The Perfect Storm
I am about to enter rough waters. It’s the perfect storm. My baby is starting kindergarten and my first born is starting high school. I should have kept my legs closed until 2010. Then, I wouldn’t have this problem. I actually thought about holding my daughter back this year. She has a late birthday, but it would be selfish. She is ready.
She confirmed that yesterday with this conversation:
My daughter: “I don’t like Ruby (of the show Max & Ruby) ”
My daughter: “She is just so …… simple.”
(Stunned silence that she mistakes for confusion)
My daughter: “That means she isn’t very smart Mom.”
My 14-year-old is ready, too. I am not. I remember what I did in 9th grade. Actually, I vaguely remember what happened in 9th grade. I went to parties. I drank. I lied to my mother a few times. Imagine being Amish at a laser light show. You know it’s wrong, but it’s so cool you can’t resist “looking.” That is what freshman year is like.
My son will go to college in four years. My daughter is beginning her journey towards independence. My 7-year-old is somewhere in the middle.
I feel like I am running in place, sometimes in circles, while life is quickly passing by. The funny thing is I didn’t want to be a mom. I was going to focus on a career and that was it. As it turns out, being a mom is the only job I ever truly loved. Don’t get me wrong, contrary to what people post on Facebook, parenting is not all rainbows and lollipops. There are days when I want to rip my hair out. There are days when I don’t feel appreciated. There are days when I am completely exhausted. There are also days when you are shopping in Target with your daughter when your stomach starts to gurgle. Your daughter is looking at toys and refuses to budge. Now, you have a pain in your stomach. You whisper in her ear that you need to go to the bathroom. The girl who refuses to go upstairs in her own house alone, chooses that moment to conquer the fear. “I will wait here,” she says. You clench your teeth and plead with her to go because you don’t have time to lecture, let alone discipline her for being disobedient. You are a grown woman begging a child to follow you to the bathroom so you don’t s**t your pants in the Barbie aisle. There are those days, but the love they have for you and you for them trumps it all. (She says after taking a shot of tequila)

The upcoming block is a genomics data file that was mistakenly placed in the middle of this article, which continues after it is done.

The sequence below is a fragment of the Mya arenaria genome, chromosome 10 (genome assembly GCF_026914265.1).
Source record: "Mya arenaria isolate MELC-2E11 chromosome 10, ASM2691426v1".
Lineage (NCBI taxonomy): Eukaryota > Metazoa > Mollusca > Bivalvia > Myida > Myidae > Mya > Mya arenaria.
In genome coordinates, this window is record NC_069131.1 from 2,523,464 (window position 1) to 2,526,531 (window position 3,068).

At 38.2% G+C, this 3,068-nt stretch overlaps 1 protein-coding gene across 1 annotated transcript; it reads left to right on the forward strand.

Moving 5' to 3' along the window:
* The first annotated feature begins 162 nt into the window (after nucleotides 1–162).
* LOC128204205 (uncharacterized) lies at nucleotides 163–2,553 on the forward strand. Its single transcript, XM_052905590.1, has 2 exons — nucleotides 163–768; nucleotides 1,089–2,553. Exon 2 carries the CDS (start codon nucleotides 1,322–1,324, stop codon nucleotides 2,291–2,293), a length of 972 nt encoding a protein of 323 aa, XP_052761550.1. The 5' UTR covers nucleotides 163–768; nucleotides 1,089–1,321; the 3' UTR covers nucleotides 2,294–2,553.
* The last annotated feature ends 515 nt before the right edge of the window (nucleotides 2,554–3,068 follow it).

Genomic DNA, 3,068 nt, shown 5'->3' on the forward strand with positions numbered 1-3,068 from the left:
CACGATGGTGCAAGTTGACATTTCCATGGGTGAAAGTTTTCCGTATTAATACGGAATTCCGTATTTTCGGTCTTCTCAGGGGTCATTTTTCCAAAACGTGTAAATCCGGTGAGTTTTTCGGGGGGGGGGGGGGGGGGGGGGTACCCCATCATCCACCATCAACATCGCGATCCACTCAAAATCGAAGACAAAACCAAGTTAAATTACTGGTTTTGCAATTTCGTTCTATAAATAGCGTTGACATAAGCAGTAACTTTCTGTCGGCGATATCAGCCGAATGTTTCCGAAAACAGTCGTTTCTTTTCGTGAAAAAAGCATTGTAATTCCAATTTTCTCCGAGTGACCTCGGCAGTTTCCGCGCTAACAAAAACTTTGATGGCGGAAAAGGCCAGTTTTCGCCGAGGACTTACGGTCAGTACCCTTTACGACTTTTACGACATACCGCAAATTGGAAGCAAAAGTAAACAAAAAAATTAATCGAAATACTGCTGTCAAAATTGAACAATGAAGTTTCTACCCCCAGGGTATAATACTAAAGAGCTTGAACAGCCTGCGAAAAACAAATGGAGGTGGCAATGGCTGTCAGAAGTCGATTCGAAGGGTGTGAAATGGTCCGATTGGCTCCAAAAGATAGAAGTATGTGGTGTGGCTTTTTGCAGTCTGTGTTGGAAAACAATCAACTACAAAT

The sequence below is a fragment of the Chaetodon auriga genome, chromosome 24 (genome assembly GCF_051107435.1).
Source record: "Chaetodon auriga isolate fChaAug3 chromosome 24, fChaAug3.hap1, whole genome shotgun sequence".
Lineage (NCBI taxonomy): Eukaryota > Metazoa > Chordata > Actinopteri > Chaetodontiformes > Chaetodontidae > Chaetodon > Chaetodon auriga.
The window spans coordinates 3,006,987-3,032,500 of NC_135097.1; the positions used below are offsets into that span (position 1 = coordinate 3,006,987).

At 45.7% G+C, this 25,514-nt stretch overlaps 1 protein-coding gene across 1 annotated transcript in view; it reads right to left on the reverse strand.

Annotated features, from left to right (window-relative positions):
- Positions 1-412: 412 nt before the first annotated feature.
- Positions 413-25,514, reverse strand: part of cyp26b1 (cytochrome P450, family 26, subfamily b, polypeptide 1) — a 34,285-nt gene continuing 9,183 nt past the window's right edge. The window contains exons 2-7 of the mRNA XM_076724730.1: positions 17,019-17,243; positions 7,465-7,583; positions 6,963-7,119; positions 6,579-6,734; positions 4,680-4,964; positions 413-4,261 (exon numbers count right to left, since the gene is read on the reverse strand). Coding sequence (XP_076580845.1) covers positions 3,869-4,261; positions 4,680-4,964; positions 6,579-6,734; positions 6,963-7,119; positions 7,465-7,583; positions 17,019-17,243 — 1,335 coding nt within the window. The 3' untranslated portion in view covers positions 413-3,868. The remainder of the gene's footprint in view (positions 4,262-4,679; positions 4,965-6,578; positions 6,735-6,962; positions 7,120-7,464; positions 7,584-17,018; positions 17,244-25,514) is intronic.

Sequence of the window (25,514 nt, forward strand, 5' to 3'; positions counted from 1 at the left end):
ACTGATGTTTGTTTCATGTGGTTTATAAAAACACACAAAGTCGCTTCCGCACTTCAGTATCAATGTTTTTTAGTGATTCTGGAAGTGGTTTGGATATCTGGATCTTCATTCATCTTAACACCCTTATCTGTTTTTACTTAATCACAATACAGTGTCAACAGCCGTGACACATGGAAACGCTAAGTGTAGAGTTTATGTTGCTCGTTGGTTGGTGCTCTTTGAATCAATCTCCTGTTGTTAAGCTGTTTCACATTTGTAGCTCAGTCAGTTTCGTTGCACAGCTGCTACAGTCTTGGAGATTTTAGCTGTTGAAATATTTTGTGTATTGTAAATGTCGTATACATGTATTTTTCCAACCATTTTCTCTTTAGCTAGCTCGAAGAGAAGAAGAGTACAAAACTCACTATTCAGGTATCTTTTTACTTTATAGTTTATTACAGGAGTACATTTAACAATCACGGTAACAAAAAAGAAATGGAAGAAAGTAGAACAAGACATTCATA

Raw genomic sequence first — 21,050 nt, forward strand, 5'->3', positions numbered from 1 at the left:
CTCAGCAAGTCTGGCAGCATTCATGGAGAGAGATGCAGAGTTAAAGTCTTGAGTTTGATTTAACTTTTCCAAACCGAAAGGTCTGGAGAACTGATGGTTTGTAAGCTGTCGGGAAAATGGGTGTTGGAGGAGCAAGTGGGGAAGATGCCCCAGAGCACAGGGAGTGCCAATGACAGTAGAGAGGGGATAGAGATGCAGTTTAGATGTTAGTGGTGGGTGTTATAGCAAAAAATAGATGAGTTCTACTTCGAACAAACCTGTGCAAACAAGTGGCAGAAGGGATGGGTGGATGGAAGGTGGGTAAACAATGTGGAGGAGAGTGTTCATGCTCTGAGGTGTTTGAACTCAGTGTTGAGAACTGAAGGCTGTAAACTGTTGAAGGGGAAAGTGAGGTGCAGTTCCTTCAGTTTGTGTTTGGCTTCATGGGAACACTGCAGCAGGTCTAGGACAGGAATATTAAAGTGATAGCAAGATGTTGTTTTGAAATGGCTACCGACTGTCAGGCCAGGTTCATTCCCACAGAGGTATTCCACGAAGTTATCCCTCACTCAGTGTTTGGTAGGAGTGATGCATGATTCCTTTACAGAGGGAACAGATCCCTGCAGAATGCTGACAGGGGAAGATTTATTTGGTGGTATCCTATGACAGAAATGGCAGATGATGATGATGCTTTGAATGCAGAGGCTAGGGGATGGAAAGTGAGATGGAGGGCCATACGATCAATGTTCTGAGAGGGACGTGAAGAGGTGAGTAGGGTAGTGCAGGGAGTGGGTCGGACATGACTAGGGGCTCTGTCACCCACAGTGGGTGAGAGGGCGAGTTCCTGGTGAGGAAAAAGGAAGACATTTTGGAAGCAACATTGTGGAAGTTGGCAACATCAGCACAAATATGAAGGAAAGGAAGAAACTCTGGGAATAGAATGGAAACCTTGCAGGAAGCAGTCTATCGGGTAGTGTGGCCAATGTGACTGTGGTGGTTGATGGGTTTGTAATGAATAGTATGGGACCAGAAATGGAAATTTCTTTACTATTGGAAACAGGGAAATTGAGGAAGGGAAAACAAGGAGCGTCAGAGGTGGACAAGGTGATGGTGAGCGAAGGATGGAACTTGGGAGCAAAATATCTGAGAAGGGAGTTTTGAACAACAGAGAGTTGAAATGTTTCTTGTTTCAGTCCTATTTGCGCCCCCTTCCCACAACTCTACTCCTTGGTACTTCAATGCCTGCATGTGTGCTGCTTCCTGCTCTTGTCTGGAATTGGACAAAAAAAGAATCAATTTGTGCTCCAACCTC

I bitch and moan, but the truth is I am afraid of not being needed. What will I do when there aren’t clothes to pick up off the floor, toys aren’t scattered everywhere and I don’t have to drive children to soccer practice or doctor’s appointments?
What will I do the day I go home and it is silent and not just for a few hours. I am not ready. I don’t know if I will ever be.